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Aikido in Training: A Manual of Traditional Aikido Practice & Principles [Hardcover]

R. Crane , K. Crane
4.0 out of 5 stars  See all reviews (1 customer review)

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Product details

  • Hardcover
  • Publisher: Cool Rain Productions (May 1993)
  • Language: English
  • ISBN-10: 0963642952
  • ISBN-13: 978-0963642950
  • Product Dimensions: 28.4 x 21.1 x 2.3 cm
  • Average Customer Review: 4.0 out of 5 stars  See all reviews (1 customer review)
  • Amazon Bestsellers Rank: 3,036,312 in Books (See Top 100 in Books)

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Customer Reviews

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Most Helpful Customer Reviews
5 of 5 people found the following review helpful
4.0 out of 5 stars Aikido in Training 26 Jan 2003
This is a book of traditional techniques and as such it is very good. It sets out to cover most of the basic empty hand techniques you will come across in a traditional dojo imcluding some not so often taught today. There are some jo(stick) and ken(sword) sections but they are in the minority.
The main rival to this book is the venerable "Aikido and the Dynamic Sphere" which is cheaper and has wonderful line drawings, this one has photographs.
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Amazon.com: 4.3 out of 5 stars  9 reviews
5 of 5 people found the following review helpful
5.0 out of 5 stars Aikido In Training 28 Mar 2000
By C. Taylor - Published on Amazon.com
I found Aikido In Training to be an excellent training manual and reference book. I think anyone who enjoys learning from a book, should get a copy to refer to often in their practice. I wish there was a softcover available of this title, so that I could throw it in my gi bag. Any serious Aikido student, should have their copy dog-eared in no time. The book contains a concise section on the History of Aikido that moves the reader. The Principles of Training section, as well as the rest of the book, encourages the reader to look deeper and keep looking to gain a deeper understanding and appreciation of the Art. I highly recommend this book to anyone wanting to know more about Aikido and suggest anyone interested should seek out the companion video series which expands on the extensive material presented in the book.
4 of 4 people found the following review helpful
5.0 out of 5 stars VERY GOOD SOURCE OF INFORMATION 24 Nov 2000
By Peter White - Published on Amazon.com
I've owned this book for a few months and have been able to refer to it to supplement my training after class. I particularly found useful the straightforward and detailed information of each technique covered. This book has given me a greater understanding of the many elements contained in Aikido. It is quite helpful to see the basic weapons (sword and staff)covered along with the empty-handed arts. I thought the straightforward, unexaggerated history section offered a welcomed change to the often politically motivated perspectives seen in some other works. I highly recommend this book to anyone interested in Aikido.
4 of 4 people found the following review helpful
5.0 out of 5 stars a must have 3 Dec 2001
By A Customer - Published on Amazon.com
I bought this book about a year agon and find myself going back to it on a frequent basis.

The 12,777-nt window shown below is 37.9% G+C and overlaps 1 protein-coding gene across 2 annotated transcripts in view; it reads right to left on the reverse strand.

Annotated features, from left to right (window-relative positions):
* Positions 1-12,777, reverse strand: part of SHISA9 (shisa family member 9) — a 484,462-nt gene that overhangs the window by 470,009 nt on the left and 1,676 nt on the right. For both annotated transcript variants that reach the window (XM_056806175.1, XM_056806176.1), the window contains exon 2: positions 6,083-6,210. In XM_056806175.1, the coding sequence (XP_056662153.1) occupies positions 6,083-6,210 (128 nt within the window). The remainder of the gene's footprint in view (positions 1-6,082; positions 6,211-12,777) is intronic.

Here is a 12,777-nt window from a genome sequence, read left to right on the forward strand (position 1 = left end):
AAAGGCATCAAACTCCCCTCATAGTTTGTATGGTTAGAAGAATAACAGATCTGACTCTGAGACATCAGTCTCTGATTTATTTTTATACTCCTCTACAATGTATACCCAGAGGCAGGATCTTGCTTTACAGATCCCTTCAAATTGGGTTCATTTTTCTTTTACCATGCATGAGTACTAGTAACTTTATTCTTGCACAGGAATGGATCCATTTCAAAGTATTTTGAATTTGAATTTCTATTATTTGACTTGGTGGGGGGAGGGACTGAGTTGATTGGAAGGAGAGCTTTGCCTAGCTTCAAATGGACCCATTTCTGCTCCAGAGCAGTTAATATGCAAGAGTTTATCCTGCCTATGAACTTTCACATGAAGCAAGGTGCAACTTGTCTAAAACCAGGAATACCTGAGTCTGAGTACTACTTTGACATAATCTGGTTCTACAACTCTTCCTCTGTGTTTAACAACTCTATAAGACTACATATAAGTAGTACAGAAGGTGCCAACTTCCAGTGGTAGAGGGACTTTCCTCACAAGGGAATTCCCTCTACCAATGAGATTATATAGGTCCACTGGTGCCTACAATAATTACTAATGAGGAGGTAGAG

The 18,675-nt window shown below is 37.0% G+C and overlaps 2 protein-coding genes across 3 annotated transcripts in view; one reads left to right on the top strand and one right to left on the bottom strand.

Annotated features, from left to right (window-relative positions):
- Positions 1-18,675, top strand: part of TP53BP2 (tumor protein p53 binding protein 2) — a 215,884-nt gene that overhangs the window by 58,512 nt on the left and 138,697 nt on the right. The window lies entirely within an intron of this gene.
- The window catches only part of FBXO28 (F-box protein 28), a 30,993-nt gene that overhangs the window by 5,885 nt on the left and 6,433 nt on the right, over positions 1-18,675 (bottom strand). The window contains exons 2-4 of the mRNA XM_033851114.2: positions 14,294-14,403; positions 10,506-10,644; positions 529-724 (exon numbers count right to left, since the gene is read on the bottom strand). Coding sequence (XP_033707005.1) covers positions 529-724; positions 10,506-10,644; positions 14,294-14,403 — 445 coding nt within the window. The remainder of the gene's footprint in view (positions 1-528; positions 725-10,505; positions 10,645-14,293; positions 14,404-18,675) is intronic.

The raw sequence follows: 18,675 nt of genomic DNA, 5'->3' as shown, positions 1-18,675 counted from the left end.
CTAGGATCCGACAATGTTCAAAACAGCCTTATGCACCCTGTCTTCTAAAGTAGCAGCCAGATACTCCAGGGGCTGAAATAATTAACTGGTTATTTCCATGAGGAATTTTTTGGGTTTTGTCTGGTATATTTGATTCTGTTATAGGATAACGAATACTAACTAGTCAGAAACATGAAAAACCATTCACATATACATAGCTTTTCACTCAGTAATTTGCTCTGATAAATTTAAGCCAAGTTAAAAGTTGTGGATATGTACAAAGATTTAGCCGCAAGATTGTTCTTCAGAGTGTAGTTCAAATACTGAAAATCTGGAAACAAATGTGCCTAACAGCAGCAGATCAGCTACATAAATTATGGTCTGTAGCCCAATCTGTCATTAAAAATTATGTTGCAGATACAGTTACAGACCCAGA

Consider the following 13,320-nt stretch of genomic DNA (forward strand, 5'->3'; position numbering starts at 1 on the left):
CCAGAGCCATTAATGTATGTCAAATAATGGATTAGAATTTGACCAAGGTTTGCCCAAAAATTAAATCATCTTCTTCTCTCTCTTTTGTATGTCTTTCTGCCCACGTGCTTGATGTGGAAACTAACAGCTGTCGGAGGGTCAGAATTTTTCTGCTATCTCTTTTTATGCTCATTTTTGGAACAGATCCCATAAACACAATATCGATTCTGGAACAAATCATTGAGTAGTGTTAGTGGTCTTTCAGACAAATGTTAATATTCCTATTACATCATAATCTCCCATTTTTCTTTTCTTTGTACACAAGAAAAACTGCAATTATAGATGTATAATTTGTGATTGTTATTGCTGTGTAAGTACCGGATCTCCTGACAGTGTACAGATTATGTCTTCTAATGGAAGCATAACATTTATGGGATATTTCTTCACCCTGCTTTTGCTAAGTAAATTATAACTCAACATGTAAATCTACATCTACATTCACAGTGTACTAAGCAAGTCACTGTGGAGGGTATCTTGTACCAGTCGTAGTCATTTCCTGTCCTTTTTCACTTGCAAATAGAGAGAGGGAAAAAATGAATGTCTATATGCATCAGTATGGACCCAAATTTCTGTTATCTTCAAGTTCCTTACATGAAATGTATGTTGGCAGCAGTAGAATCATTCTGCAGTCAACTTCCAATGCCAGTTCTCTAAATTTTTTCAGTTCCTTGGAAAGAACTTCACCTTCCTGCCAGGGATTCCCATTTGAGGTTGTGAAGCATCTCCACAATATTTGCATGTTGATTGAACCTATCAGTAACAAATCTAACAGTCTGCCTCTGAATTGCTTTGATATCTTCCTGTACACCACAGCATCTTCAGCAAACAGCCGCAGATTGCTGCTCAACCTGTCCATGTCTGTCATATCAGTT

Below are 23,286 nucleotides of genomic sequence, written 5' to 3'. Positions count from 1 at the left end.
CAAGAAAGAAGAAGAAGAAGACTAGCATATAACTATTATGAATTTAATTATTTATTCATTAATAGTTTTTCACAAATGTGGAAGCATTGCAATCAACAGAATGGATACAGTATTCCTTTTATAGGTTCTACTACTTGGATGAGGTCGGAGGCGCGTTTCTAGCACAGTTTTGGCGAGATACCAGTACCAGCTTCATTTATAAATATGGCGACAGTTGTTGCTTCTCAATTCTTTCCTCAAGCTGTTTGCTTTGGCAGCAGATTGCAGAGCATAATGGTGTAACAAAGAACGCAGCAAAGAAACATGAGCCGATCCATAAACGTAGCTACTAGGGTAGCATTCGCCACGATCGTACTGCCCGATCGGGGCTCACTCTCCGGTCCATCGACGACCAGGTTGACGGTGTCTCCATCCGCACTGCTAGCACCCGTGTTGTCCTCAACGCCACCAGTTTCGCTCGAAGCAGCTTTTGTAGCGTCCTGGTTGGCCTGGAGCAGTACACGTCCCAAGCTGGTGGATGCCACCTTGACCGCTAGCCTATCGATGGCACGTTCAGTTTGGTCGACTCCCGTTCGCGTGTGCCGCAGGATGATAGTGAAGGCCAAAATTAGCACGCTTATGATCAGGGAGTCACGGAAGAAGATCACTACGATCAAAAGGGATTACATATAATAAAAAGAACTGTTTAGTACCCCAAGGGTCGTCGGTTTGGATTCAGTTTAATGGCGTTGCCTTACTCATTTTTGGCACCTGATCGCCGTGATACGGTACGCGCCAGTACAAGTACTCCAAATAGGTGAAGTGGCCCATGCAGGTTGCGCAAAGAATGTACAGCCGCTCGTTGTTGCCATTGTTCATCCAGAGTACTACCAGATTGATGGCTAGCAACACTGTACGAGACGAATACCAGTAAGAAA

One reviewer stated that the pictures were missing steps. Quite frankly, if you want to learn Aikido, go to a dojo (you can't learn ANY martial art from a book anyways).
The practicing student of Aikido will have a wealth of information to draw from. The addition of less frequently seen techniques is worth the price alone.
This is definately one of the top three books I would recommend for anyone interested in Aikido.
3 of 3 people found the following review helpful
5.0 out of 5 stars An excellent source for Aikido techniques and philosphies 23 Aug 1998
By Fred (fotn@netins.net) - Published on Amazon.com
Aikido is probably one of, if not the most sophisticated of all martial arts. It challenges a student both mentally, physically, psychologically, and spiritually for a lifetime. Richard and Kathy Crane, both full time Aikido instructors from New Jersey (and both holding a 5th Dan ranking in Aikido) do a phenomenal job supplying the reader with a wealth of information on Aikido. Empty hand techniques (Taijutsu,) weapons techniques (Buki-waza,) and Aikido principles are all put forth in a clear and concise manner.
This book is not another one of those "Hollywood" type martial arts books that teach you how to beat up everyone on your block. Instead, the Cranes are teaching a true Japanese Budo, or Way, with a great deal of care and insight. The physical techniques of Aikido are tools used to help the student develop and improve themself physically, as well as mentally and spiritually. Aikido Senseis (teachers) like the Cranes are excellent examples of what all martial art instructors should be.
There are other excellent "series" of instructional books on traditional Aikido available, particularly those by Morihiro Saito Sensei (9th Dan,) but this book, Aikido in Training, is the best "one stop" Aikido instruction book you could ever have, period.
1 of 1 people found the following review helpful
4.0 out of 5 stars Took a while to arrive 10 Jan 2013
By mark hauer - Published on Amazon.com
Format:Hardcover|Verified Purchase
but the used hard bound edition was in good shape. A bit of sun damage. But for the price, I won't complain TOO much. I thought the photographs of the techniques could have been clearer-so often it looks like a tangle of laundry in the dryer (a common fault with aikido manuals). This could easily be remedied by having one person in light dogi (forget the hakama, that obscures the stance)and the other person in a dark dogi. However, with those minor quibbles, I still recommend the book highly.
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